Who Lost No Korea and Iran? Hillary That’s Who | Sep 2016

Trump Campaign Hits Hillary on North Korea Nuke Test: ‘Failed Secretary of State’

– Breitbart

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“North Korea’s latest nuclear weapons test has sparked a swift and decisive response from the Donald Trump campaign focused on Hillary Clinton’s “failure” as a diplomat on the world stage.

“North Korea’s fifth nuclear test, the fourth since Hillary Clinton became Secretary of State, is yet one more example of Hillary Clinton’s catastrophic failures as Secretary of State,” Trump senior communications adviser Jason Miller said in a statement.

“Clinton promised to work to end North Korea’s nuclear program as Secretary of State, yet the program has only grown in strength and sophistication. Hillary Clinton’s North Korean policy is just one more calamitous diplomatic failure from a failed Secretary of State,” Miller said.

…Continue @ Breitbart

 

 

A Big Blast in North Korea, and Big Questions on U.S. Policy

– New York Times

 

GENEVA — North Korea’s latest test of an atomic weapon leaves the United States with an uncomfortable choice: Stick with a policy of incremental sanctions that has clearly failed to stop the country’s nuclear advances, or pick among alternatives that range from the highly risky to the repugnant.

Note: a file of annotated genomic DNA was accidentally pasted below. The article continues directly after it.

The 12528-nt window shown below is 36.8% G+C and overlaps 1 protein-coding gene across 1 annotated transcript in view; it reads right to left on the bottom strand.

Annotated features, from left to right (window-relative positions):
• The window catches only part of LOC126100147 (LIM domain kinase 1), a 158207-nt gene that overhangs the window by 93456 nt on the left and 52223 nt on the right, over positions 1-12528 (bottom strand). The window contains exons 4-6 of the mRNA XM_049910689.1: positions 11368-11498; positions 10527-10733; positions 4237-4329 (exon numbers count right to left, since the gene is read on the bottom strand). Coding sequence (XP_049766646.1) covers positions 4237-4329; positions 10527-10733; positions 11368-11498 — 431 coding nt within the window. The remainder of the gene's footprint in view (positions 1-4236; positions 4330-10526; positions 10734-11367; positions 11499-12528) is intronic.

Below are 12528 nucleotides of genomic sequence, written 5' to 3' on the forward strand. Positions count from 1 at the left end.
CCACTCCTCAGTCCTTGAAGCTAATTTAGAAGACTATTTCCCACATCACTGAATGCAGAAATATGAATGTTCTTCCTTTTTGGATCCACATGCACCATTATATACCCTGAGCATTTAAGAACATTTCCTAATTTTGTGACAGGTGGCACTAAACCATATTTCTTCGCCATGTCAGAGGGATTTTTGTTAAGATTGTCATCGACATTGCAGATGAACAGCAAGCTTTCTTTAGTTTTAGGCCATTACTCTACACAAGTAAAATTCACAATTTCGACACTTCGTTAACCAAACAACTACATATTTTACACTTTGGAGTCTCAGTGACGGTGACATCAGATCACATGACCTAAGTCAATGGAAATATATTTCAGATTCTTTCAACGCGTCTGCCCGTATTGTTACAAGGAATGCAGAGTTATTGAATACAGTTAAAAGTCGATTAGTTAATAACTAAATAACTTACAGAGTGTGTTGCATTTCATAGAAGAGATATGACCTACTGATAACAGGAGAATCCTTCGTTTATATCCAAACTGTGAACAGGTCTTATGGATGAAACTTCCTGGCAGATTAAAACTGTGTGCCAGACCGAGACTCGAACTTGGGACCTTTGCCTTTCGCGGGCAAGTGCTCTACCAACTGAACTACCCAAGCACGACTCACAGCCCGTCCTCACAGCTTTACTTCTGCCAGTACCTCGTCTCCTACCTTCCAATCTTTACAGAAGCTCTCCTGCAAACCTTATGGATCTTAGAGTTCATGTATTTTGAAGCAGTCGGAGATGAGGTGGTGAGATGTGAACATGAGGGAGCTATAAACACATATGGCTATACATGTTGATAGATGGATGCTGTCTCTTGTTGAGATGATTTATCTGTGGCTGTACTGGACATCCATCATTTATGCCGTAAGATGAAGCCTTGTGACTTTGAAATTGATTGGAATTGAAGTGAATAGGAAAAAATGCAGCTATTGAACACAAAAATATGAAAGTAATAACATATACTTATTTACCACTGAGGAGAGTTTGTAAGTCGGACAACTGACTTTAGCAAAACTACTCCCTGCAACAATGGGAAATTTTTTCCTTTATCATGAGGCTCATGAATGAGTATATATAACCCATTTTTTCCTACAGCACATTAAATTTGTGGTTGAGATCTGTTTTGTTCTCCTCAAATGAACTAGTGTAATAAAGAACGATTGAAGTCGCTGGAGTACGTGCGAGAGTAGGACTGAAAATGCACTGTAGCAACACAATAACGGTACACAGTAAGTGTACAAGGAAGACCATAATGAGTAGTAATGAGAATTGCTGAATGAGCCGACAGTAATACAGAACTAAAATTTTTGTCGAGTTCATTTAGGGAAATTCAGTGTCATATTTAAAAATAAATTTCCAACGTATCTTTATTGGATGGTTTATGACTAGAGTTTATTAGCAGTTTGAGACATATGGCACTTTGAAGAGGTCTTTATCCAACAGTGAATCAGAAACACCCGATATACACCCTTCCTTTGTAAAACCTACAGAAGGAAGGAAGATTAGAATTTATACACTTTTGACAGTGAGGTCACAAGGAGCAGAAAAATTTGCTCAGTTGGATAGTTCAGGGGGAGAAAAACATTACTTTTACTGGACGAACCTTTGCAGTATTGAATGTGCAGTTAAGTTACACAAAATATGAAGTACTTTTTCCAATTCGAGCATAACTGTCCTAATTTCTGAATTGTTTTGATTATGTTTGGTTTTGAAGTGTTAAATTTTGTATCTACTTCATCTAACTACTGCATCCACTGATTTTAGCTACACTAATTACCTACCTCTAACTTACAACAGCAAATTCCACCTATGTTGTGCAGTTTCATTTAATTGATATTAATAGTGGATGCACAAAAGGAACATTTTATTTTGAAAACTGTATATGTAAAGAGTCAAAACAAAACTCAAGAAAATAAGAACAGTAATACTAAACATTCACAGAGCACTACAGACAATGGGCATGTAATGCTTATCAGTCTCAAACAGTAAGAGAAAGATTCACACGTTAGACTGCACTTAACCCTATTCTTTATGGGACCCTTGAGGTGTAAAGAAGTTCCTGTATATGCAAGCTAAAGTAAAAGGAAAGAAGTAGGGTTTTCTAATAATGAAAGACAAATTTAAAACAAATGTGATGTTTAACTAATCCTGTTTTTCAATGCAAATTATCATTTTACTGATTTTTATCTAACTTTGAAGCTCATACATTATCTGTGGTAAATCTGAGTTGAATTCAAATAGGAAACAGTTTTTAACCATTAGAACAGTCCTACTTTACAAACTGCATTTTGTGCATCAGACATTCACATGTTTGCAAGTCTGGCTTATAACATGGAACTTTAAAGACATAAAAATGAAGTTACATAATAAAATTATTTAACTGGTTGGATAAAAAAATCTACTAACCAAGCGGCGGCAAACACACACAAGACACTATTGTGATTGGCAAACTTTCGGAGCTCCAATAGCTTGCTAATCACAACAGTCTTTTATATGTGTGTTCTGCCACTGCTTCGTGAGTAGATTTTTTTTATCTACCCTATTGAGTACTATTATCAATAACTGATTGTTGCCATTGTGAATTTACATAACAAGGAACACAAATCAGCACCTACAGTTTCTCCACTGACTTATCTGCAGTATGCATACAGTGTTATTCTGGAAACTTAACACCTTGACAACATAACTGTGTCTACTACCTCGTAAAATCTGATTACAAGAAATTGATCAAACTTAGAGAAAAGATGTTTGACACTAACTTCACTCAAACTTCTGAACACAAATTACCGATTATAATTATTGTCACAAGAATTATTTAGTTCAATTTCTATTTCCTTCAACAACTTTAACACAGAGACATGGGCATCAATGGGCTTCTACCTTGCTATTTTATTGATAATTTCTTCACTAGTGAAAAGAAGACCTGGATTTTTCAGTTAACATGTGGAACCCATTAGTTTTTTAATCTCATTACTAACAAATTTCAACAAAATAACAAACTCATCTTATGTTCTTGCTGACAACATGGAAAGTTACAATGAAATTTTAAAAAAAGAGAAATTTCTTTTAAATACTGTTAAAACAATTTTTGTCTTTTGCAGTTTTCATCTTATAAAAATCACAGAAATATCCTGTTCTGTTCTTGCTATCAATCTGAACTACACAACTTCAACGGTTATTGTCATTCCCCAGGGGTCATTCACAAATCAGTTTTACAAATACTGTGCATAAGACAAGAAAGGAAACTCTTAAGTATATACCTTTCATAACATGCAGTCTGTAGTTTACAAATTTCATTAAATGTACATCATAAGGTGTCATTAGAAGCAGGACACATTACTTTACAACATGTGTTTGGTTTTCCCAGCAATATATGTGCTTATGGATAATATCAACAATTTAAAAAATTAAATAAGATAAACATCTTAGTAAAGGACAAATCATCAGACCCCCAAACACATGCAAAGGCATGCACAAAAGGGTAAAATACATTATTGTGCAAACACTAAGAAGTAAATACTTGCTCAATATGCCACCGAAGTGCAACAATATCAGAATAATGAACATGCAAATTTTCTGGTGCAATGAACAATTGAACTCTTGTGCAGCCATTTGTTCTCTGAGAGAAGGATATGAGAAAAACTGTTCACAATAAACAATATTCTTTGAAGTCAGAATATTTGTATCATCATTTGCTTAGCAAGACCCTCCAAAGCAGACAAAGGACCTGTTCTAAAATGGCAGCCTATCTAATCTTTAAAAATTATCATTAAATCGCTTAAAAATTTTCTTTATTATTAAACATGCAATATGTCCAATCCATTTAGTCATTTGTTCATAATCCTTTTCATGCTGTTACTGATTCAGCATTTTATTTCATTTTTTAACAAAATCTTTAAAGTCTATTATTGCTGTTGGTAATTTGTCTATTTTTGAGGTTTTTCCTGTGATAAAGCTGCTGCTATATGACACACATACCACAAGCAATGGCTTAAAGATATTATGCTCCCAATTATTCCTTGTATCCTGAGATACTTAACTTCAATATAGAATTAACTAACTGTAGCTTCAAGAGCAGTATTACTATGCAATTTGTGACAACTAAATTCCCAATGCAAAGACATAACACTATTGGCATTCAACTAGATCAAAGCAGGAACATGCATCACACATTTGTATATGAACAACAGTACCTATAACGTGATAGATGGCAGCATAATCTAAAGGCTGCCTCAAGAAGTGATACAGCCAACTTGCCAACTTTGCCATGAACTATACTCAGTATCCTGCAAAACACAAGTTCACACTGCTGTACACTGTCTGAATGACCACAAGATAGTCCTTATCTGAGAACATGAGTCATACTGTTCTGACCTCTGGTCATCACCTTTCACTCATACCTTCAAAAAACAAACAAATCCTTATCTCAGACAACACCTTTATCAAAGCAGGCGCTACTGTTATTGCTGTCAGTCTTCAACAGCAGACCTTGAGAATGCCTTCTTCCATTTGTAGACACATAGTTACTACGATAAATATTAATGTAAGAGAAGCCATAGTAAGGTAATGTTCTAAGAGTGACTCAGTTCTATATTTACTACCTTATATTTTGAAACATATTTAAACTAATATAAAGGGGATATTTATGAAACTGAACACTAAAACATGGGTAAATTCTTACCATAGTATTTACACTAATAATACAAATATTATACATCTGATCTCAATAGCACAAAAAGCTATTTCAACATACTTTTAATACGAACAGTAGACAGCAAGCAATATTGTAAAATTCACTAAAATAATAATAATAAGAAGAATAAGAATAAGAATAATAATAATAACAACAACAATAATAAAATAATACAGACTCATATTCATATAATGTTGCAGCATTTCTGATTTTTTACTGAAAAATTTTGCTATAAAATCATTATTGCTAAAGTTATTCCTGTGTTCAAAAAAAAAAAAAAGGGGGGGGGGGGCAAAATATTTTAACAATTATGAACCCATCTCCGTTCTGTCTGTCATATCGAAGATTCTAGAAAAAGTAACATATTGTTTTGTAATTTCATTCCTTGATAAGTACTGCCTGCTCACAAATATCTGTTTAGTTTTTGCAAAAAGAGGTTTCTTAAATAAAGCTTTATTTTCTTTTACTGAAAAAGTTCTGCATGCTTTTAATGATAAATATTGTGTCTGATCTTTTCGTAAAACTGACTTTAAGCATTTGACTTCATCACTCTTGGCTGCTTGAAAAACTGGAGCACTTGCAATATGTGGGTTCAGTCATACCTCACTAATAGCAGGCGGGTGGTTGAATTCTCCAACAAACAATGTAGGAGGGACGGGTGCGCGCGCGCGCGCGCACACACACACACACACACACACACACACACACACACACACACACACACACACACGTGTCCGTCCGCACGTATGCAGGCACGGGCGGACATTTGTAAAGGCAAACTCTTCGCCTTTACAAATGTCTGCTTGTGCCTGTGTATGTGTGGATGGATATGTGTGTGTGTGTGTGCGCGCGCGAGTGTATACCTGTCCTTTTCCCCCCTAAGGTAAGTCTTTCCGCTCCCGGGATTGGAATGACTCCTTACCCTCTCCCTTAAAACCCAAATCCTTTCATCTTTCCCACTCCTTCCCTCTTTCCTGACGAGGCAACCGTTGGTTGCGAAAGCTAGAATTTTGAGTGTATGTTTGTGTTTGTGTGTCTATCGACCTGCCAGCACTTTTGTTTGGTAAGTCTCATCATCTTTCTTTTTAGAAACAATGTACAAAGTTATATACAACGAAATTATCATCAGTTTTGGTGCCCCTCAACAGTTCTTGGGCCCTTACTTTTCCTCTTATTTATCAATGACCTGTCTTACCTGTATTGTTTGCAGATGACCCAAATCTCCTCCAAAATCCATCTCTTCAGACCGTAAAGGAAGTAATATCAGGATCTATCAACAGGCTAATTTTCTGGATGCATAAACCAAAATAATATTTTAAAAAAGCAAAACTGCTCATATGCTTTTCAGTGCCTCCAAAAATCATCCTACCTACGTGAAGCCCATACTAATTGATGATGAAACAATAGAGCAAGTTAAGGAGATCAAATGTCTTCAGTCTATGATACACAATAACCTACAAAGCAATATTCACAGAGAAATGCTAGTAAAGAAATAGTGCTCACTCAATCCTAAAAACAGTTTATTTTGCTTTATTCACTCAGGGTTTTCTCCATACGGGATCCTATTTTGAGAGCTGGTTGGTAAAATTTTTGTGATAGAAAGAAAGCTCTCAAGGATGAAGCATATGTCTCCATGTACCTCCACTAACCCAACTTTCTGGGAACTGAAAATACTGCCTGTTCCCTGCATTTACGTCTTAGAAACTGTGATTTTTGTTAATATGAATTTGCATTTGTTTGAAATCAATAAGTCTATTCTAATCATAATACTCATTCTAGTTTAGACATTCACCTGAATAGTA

A hard embargo, in which Washington and its allies block all shipping into and out of North Korea and seek to paralyze its finances, risks confrontations that allies in Asia fear could quickly escalate into war. But restarting talks on the North’s terms would reward the defiance of its young leader, Kim Jong-un, with no guarantee that he will dismantle the nuclear program irrevocably.

Speaking in Geneva early Saturday morning after announcing a deal with Russia over the Syrian conflict, Secretary of State John Kerry said the United States was willing to negotiate with North Korea, but only if it agreed that the goal of those talks was for it to give up its weapons. “We have made overture after overture to the dictator of North Korea,” he said, including on normalizing the country’s relationship with the West and a formal peace agreement to replace the 1953 armistice that halted the Korean War but not the state of hostilities.”

….Continue reading @ NY Times